An Invitation to Beyond Inclusion

– The NotA Collective

Deshpande, S., and Zacharias, U. (Eds.)
Beyond Inclusion: The Practice of Equal Access in Indian Higher Education (1st ed.)
Routledge India (2013)

Beyond Inclusion is one of the shockingly few books about the treatment of Dalit and Bahujan students by our country’s higher education system. Despite what this description might make it sound like, this book is about far more than just reservations.1 It begins with the observation that getting the disadvantaged admitted into colleges is only the first step in what should be a long process, and sets out to study that entire process. This is an ambitious goal, and the editors have gone about it by collecting chapters on a variety of topics, from both social science researchers as well as people in the field.

The ten articles range from pure data-collection on the effects of reservations to simple collections of campus stories from Bahujan students. Since this is an imposingly academic work on an important topic, what we will attempt here is to offer to you an invitation to this book — a guide to what you can expect out of the book if you read it. As such, this article will not try to be an exhaustive summary of this book or a critical appraisal of its strengths and failings.

As already mentioned, this book is a collection of chapters from different contributors, edited together by Satish Deshpande and Usha Zacharias. Each chapter can be read independently, and even reading only the chapters you find most interesting should be a worthwhile use of your time. Overall, one can classify the topics covered into four types,

  1. The theory of reservations: The first two chapters offer broad-brush perspectives on the history of reservations, with particular focus on the ways we as a society have understood it and how those ways of understanding clash with reality.
  2. Practical models of inclusion: Chapters 3–5 talk about the inclusion efforts of various colleges, with particular emphasis on colleges that have gone beyond the letter of the law to support their disadvantaged students in other ways.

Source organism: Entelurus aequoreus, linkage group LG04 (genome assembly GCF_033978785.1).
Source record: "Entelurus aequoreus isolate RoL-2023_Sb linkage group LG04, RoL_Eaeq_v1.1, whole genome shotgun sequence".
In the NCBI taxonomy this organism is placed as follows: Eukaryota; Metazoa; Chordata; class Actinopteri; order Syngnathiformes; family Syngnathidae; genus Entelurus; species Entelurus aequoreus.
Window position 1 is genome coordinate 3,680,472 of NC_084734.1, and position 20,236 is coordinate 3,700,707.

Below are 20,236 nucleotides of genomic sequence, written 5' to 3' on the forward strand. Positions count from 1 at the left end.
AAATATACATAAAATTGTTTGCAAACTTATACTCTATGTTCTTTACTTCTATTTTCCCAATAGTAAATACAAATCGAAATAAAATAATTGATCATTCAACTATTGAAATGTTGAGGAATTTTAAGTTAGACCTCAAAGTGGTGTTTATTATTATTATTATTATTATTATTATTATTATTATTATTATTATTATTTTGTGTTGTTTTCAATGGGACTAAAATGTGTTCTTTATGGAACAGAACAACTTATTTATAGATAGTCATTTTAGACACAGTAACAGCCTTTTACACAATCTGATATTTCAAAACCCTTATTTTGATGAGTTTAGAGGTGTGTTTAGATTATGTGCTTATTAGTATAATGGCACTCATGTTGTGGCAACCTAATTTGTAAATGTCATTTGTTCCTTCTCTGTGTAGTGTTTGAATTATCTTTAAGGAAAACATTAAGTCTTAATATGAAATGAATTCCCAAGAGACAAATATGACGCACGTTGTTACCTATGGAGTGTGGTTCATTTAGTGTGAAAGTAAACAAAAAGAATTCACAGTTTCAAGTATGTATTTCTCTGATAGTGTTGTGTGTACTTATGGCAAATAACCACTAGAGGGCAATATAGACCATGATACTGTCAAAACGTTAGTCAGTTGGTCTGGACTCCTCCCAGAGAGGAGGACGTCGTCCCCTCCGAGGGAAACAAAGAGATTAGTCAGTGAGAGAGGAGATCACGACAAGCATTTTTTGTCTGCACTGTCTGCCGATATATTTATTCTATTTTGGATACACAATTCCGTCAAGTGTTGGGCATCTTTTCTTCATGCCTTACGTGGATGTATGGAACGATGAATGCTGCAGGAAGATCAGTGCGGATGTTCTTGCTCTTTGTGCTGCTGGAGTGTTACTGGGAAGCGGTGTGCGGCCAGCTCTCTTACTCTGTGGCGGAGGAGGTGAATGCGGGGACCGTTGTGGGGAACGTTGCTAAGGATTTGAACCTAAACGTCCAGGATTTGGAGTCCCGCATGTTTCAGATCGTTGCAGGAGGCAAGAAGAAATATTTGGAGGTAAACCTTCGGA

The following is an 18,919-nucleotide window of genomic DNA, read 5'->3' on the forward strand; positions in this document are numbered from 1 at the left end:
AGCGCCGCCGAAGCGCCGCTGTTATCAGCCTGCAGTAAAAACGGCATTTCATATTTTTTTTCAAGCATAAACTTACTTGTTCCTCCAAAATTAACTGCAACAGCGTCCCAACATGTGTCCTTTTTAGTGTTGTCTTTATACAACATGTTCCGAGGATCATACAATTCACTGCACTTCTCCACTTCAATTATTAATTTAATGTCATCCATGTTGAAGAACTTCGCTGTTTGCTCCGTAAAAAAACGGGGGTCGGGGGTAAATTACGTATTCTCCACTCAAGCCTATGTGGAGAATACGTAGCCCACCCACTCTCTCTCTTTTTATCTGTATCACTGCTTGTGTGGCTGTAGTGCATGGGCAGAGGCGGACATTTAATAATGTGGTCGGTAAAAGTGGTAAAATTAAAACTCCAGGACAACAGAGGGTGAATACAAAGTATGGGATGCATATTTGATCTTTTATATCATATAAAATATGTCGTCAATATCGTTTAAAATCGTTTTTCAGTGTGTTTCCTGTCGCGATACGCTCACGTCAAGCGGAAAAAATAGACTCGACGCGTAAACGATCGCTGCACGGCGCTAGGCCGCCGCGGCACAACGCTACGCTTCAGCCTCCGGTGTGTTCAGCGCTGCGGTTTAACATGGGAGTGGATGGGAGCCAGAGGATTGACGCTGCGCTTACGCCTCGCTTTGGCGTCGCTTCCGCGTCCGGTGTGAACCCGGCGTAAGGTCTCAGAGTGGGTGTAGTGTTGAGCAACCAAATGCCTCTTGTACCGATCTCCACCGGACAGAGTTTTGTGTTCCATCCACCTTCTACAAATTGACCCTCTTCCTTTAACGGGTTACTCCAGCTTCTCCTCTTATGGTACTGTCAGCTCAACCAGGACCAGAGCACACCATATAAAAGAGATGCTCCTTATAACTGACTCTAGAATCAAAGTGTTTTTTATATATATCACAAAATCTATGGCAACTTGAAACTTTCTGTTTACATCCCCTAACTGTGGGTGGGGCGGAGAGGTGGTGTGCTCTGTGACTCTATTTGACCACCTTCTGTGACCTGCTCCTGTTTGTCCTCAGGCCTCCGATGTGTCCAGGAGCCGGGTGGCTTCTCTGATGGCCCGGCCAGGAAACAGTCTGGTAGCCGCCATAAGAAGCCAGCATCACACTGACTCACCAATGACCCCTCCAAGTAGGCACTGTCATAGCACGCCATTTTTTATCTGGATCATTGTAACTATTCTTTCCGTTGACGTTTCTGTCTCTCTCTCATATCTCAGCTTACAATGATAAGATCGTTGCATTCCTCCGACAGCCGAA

3. Testimonials: Chapters 6 and 7 are collections of stories from campus life, about the trials that Bahujan students have faced in college life. Casual readers will likely find these arresting, heart-wrenching stories the best place to begin reading this book.
  4. NGO programs: Chapters 8–10 describe how NGOs that are not directly a part of the higher education system have set up programs that try to help Bahujan students in ways that have nothing to do with admissions and exam results. Each chapter contains a description of the program and an assessment of its usefulness.

The book kicks off with a chapter that is both the least interesting and the most important chapter in the whole book. It is relatively uninteresting, since in it Satish Deshpande just straightforwardly describes the debate on reservations, pairing it with data. On the other hand, it is extremely important, because of the infantile insistence of our civil society on continuously focusing on reservations instead of substantive questions of equity. The perspective taken in this chapter is not to list counterarguments to reservation and refute them one by one, but to point out that in reality we have to make trade-offs and every realistic policy has some problems that need to be understood with a clear eye. And, of course, the problems with reservation policies are highly exaggerated for ideological reasons. Consider the following fact: in the national conversation on reservation, it is often cast as a special favour awarded to Bahujans — when in fact it is the only concession we offer to the half of our population that our society has oppressed for millennia. It is clear, then, that even the most basic balancing of the ledger is considered an infringement on the ‘rights’ of the upper castes. In this situation, the only policy that even has a hope of working is not one that is aiming for full-blown equity, but one that is easy to enforce. This is just one of the many points made in this wide-ranging chapter. Apart from reading this chapter, we also recommend that you read this mythbuster and this resource kit about reservations to learn some basics about the topic. The next chapter expands on this by comparing the types of education offered to the minority in the ‘general’ category and the majority in the reserved category, relating, for example, the popularity of arts v/s professional degrees to the material conditions of the various groups.